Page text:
Andrei, our CTO, coined the phrase of the week: “we are not our users”. Those interactions had such a profound impact that all of us changed our mindset in just a couple of days. It helps to look at some numbers or reports about “the users”. It’s a different thing altogether to connect with another person over a meaningful conversation. The energy is so powerful. If you ever need to get someone on the same page with the users just throw them in a room with 10 of them. Let the users speak, and politely ask your colleague to just listen for 30 minutes. Something magic will happen in that room. This strategy also works with C-Level people and founders.
Whenever you can spend time live with your users please take it. It’s one of the best investments you can make. Some things are waaaaaaay better done in the old school, offline mode.
A part of the inbound.org team at the annual INBOUND event in Boston. I’m the guy with the weird red jacket.
6. Welcome to UX, we have politics and sales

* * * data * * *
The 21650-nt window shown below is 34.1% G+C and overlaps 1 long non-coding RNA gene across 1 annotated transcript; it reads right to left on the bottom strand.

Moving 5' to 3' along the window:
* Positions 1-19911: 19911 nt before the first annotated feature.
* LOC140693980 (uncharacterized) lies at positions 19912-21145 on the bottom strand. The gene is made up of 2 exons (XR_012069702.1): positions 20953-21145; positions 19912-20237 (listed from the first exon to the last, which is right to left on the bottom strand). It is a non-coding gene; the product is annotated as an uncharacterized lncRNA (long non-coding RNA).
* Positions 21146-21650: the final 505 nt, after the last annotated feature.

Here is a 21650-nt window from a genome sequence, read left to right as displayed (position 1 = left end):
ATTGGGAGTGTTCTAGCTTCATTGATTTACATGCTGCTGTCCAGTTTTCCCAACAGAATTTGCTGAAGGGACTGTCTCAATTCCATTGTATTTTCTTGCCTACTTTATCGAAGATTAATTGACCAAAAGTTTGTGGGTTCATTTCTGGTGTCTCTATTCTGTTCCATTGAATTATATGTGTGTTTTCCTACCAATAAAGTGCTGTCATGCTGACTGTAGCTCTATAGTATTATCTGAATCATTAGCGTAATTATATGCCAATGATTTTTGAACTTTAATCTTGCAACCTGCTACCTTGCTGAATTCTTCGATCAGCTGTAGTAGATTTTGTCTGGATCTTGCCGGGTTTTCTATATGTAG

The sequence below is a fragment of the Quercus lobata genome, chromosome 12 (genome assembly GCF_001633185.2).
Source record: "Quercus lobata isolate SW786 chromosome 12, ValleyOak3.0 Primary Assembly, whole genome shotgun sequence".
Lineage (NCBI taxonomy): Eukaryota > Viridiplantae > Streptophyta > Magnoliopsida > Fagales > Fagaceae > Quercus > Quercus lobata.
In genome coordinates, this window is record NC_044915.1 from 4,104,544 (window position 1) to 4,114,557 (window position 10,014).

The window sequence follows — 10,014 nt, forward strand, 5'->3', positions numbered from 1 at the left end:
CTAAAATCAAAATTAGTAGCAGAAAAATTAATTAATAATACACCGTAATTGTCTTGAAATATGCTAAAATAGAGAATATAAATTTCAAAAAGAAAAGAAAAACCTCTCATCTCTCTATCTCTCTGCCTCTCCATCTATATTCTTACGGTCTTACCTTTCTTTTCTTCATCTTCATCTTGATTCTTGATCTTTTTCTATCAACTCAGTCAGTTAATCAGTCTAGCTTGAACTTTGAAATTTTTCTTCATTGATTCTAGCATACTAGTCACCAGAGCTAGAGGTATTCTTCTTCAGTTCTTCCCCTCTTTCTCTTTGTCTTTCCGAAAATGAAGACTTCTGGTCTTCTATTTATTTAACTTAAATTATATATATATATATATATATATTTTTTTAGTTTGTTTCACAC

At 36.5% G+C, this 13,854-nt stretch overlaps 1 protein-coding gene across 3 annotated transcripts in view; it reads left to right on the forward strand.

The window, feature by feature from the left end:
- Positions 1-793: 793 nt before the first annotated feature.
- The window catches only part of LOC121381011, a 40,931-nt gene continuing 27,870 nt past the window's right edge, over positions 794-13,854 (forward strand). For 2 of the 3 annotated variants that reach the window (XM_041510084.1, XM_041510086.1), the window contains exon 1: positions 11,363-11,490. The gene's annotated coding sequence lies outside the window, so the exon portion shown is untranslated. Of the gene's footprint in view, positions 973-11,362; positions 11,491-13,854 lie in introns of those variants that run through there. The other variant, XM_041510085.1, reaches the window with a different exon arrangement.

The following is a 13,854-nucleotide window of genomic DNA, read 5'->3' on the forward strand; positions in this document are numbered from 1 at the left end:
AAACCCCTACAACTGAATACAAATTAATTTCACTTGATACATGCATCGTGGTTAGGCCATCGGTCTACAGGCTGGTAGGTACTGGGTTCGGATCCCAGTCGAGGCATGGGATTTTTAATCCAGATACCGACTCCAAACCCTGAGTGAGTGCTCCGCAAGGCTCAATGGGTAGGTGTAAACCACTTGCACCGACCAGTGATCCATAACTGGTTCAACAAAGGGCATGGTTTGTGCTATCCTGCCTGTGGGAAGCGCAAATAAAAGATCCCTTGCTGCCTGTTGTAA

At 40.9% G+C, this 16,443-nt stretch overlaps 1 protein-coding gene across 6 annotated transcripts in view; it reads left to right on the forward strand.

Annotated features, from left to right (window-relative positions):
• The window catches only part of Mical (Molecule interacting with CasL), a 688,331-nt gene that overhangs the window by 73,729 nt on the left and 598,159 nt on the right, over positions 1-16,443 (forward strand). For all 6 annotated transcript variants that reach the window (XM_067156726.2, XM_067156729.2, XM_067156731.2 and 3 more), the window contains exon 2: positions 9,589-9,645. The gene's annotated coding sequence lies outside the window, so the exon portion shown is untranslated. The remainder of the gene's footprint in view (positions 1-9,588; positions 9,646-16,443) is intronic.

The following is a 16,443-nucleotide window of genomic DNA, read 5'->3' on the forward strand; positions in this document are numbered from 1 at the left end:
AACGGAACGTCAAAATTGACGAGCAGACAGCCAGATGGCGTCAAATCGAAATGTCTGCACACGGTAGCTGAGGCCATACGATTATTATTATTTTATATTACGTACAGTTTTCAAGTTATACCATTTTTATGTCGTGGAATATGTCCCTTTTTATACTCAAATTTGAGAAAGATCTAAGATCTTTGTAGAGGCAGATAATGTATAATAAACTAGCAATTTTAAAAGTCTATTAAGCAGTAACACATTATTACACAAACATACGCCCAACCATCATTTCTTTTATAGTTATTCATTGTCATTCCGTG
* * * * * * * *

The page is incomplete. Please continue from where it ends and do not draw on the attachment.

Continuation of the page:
In the same way it takes a village to raise a child, it also takes a village to do good UX. The final experience is a collaboration between designers, developers, marketers, managers, users, and other stakeholders. It’s childish to presume that the UX is solely the product of UX designers. Yet, we (the UX people) still like to get invested in this fantasy.
UX is a collaborative effort. But shouldn’t the designers control the process? The truth is that no single person can control the process. There are just too many parts of the story. The final user experience is the average of every person on the team. Instead of fighting people who don’t understand UX, we can help them to make better decisions. We can share information about the users and design. We can show insights in a compelling way and come up with solid arguments on the proposals. We can let our ego aside for a moment. The team will be happier. The users will be happier. And as a result, we’ll be happier.
Here’s a story about the inbound.org redesign. After some external events, the team decided to go full throttle with this project. The dev team was super determined. They lead the way. Me and my colleagues Ionut worked about three weeks on creating a new design style. In just one weekend, Mike, one of our developers took it and changed it. A lot. Was it a bad move? No. But it wasn’t “our design” anymore.